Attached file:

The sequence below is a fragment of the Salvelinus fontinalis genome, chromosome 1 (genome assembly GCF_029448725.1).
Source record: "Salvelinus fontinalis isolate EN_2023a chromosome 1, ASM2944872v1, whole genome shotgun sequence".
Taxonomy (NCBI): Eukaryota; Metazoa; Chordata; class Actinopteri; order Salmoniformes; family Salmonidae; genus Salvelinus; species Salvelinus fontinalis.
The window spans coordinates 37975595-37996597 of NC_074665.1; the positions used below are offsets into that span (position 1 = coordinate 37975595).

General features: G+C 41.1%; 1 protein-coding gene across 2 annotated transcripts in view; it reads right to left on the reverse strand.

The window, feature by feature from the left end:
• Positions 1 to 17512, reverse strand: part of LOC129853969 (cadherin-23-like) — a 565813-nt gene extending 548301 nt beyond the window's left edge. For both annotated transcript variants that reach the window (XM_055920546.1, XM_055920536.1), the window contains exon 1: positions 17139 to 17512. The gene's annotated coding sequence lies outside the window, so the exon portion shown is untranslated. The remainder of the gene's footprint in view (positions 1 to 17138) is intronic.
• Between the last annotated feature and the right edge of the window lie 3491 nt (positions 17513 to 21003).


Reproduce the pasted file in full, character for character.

The sequence below is a fragment of the Salvelinus fontinalis genome, chromosome 1 (genome assembly GCF_029448725.1).
Source record: "Salvelinus fontinalis isolate EN_2023a chromosome 1, ASM2944872v1, whole genome shotgun sequence".
Taxonomy (NCBI): Eukaryota; Metazoa; Chordata; class Actinopteri; order Salmoniformes; family Salmonidae; genus Salvelinus; species Salvelinus fontinalis.
The window spans coordinates 37975595-37996597 of NC_074665.1; the positions used below are offsets into that span (position 1 = coordinate 37975595).

General features: G+C 41.1%; 1 protein-coding gene across 2 annotated transcripts in view; it reads right to left on the reverse strand.

The window, feature by feature from the left end:
• Positions 1 to 17512, reverse strand: part of LOC129853969 (cadherin-23-like) — a 565813-nt gene extending 548301 nt beyond the window's left edge. For both annotated transcript variants that reach the window (XM_055920546.1, XM_055920536.1), the window contains exon 1: positions 17139 to 17512. The gene's annotated coding sequence lies outside the window, so the exon portion shown is untranslated. The remainder of the gene's footprint in view (positions 1 to 17138) is intronic.
• Between the last annotated feature and the right edge of the window lie 3491 nt (positions 17513 to 21003).